David Armand: Harlow

David Armand was born and raised in Louisiana. He grew up in the small village of Folsom, where he lived on twenty-two acres of pine-wooded land with lots of dogs and a few horses. He has worked as a telephone operator, a dishwasher, a drywall hanger, a draftsman, and as a press operator in a flag printing factory. He now teaches creative writing at Southeastern Louisiana University, where he serves as associate editor for Louisiana Literature Press. In 2010, he won the George Garrett Fiction Prize for his first novel, The Pugilist’s Wife, which was published by Texas Review Press. His second novel, Harlow, was released by Texas Review Press in September 2013. David now lives with his wife and two children and is at work on his third novel.

 

 

INTERVIEWER

I’ve read where you refer to your new novel as your “autobiographical” novel. What do you mean by that?

ARMAND

I’ve heard a lot of writers say that their first novel is often more autobiographical than their subsequent books. This wasn’t the case for me. The Pugilist’s Wife had very little to do with my own life experiences. Harlow, however, was borne from my own journey to find my biological father, whom I didn’t meet until I was twenty-seven. Although I don’t consider Harlow non-fiction by any stretch, there are a lot of my own personal experiences in there.

INTERVIEWER

Could you give us an example?

ARMAND

One example is the “duck hunting” scene. When I was around the same age as the protagonist in the novel, my adoptive father took me duck hunting. However, I was wearing a cast up to my shoulder after breaking my arm playing football. My dad really wanted me to go duck hunting with him, so he took me into the shed and cut the upper part of the cast off with a hack saw. I’ll never forget having to clean a passel of dead ducks with a cast on my right arm. I don’t think the bone in my arm ever healed properly after that. I still feel an almost arthritic pain there when it’s particularly humid out. Anyway, this happens to Leslie Somers, the protagonist in Harlow. I’m always heartened when readers tell me they can really “see” this scene, in particular, even if they’ve never been duck hunting. I think that has to do with me actually experiencing this myself.

INTERVIEWER

What do you think made you want to write this novel at this particular stage in your life?

ARMAND

I think it mostly had to do with having children of my own and wanting to be a good father to them. Growing up, I was fortunate to have an adoptive father, a grandfather, and an uncle who were all great examples of what being a good father means. But I always felt a sort of emptiness in my heart because I didn’t know who my biological father was. I couldn’t stop thinking about finding him, and this feeling intensified when I had my own children.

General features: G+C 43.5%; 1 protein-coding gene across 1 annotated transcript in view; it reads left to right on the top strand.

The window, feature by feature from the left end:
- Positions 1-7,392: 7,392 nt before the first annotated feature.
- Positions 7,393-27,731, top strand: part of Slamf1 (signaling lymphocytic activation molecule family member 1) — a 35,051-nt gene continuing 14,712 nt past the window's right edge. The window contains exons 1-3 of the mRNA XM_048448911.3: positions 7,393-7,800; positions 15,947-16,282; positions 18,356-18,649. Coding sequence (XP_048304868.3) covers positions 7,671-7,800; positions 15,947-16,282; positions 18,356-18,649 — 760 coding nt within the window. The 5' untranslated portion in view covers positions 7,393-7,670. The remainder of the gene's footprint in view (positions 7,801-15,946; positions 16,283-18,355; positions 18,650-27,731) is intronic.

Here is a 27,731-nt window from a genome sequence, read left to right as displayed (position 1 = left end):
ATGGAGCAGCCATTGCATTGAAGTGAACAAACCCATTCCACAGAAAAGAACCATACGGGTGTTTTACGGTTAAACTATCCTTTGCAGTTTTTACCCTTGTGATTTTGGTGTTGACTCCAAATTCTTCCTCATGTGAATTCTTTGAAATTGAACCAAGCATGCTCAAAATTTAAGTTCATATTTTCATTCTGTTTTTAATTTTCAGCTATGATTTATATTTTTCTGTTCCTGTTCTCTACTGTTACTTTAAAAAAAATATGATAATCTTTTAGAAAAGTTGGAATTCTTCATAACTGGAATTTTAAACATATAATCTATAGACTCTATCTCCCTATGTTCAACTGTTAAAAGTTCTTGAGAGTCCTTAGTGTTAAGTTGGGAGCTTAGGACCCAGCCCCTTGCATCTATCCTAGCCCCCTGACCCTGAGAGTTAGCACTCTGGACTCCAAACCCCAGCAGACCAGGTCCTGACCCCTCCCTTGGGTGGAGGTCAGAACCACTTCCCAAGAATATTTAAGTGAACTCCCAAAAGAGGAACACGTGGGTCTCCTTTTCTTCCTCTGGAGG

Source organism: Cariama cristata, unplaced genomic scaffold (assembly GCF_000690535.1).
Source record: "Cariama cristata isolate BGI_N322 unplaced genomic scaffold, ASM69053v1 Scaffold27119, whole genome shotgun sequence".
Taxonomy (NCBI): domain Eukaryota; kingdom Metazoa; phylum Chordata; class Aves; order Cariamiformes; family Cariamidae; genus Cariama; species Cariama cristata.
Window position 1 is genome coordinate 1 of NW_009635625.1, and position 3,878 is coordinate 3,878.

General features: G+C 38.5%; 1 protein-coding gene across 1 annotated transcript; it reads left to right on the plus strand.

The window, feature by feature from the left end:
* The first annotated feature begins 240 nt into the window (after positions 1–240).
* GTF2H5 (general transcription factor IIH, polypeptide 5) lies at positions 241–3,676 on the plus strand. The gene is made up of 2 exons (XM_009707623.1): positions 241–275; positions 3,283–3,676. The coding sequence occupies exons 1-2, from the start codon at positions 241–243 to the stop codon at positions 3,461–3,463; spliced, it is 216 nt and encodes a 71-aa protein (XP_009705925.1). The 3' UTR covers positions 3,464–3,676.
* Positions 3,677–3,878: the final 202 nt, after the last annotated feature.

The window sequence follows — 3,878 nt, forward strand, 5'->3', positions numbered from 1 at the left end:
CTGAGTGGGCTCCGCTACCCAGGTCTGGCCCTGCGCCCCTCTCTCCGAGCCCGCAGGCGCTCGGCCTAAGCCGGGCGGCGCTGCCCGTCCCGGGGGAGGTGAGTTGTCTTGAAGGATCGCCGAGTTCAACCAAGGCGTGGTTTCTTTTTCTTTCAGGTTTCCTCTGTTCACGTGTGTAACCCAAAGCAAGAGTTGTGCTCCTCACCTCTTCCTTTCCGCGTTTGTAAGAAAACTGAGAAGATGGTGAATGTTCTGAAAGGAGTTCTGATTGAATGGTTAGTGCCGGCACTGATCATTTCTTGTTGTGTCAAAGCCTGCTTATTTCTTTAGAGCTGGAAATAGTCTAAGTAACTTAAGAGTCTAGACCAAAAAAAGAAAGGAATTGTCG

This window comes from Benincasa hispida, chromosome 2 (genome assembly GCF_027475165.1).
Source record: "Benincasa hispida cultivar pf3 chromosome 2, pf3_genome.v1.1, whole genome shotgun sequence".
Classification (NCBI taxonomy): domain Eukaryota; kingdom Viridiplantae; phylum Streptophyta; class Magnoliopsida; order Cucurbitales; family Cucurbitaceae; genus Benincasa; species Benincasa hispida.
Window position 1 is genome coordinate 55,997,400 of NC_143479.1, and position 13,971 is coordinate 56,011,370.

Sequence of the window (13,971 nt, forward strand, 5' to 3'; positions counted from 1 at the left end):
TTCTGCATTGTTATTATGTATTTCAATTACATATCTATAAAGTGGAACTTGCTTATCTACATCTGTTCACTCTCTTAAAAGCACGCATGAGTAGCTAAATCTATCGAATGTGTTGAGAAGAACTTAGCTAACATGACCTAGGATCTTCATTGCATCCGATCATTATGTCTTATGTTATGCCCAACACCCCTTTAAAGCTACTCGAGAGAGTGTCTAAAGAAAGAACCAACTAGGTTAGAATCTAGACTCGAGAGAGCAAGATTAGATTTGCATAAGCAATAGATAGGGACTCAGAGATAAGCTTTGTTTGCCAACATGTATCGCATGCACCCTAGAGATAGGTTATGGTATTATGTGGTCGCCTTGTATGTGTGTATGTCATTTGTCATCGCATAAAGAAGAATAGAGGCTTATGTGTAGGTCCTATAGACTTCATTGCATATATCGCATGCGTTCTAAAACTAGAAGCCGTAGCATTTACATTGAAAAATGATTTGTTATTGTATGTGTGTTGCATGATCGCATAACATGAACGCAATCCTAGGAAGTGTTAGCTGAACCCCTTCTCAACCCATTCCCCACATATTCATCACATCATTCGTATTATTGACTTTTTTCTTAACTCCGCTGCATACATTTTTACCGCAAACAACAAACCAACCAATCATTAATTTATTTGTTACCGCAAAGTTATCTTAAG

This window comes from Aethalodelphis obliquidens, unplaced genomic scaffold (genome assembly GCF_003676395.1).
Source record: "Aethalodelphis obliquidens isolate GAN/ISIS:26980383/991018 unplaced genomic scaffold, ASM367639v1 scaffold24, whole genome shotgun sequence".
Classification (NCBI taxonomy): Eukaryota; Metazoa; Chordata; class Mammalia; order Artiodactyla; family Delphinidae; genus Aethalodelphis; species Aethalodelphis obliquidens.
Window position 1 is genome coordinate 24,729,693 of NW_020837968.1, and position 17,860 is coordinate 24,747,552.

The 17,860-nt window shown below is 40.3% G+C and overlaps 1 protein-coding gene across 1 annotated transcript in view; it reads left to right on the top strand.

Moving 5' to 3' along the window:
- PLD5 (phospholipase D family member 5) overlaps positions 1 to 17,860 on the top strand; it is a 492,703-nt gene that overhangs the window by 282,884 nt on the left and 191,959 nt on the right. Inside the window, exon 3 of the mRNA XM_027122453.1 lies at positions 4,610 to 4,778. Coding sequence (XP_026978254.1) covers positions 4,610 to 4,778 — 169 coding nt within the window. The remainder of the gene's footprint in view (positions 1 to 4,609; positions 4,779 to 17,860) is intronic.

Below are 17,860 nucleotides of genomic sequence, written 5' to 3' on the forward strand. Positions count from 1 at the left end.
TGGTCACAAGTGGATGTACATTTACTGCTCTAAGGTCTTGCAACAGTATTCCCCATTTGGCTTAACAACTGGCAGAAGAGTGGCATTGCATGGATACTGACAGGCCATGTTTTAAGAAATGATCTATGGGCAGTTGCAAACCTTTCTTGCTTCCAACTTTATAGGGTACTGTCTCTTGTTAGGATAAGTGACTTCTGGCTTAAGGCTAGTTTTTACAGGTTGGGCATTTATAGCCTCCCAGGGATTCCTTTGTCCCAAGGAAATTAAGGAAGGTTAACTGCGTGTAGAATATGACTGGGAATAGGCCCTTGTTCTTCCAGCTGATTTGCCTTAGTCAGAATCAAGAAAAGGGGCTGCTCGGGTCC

INTERVIEWER

In Harlow, when Leslie finally meets his dad, the man is quite different from what Leslie had hoped. Is it safe to say that this is similar to your experience?

ARMAND

Yes. But that’s not to say that Leslie’s father is a bad person. My biological father isn’t either. Like all of us, these men are flawed. They are damaged by their own pasts, their own demons. I think it would be dishonest to say that we are not all, in some way, damaged by our histories.

INTERVIEWER

One scene that seems particularly poignant in the novel is after Leslie and his father have re-united and they walk through Harlow’s house together. Eventually, they both stop in front of a painting that Leslie discovers was painted by his father. Could you tell us a little bit about that scene?

ARMAND

That scene was completely fortuitous. I started it simply wanting to add a “prop” to Harlow’s house. I thought that a painting on the wall would be realistic enough, as most folks have paintings or pictures hanging on their walls. I was just as surprised as Leslie when it is revealed that the painting was done by Harlow, and so I decided to go back and describe the painting in greater detail: it’s a watercolor depicting a duck hunting scene. I think its existence adds a different and surprising dimension to Harlow’s character.

INTERVIEWER

Then, of course, the painting plays a significant role in the novel’s plot later on toward the end of the book.

ARMAND

Absolutely. And that was a fortuitous event as well. You see, I never work with outlines or much of a sense of where a novel is going and so I am often just as surprised as the reader when these things happen. I won’t say how this painting plays into the plot, so as not to give away the ending of the book, but you’re right: that painting does become very significant. It’s funny to think that I initially put it there just to add a sense of realism to Harlow’s house.

INTERVIEWER

Has your biological father read Harlow? Does he know that it’s loosely based on him?

ARMAND

I don’t know. I haven’t spoken to him in a few years, unfortunately. I hope that if he does read it, he sees that I tried to make my version of him sympathetic and realistic. I’m always fearful that people will see themselves in my characters and be hurt or offended, or worse, angry. That is not my wish. I love the characters in my books, even the detestable ones (and there are quite a few of those), and I write about them from an objective place. I like to imagine that whoever created us, this species, loves us all equally, despite our imperfections and flaws. As a fiction writer, I’m a creator, in almost that same respect, and I try to feel a similar compassion and love for all my characters. Without that, I don’t see the point in making them.

 

 

Dixon Hearne is the author of three short story collections and editor of several books. His fiction has been twice nominated for the Pushcart Prize, the Hemingway Foundation/PEN award, and winner of several other awards. His poetry was recently named as a finalist for the 2014 Spur Award.

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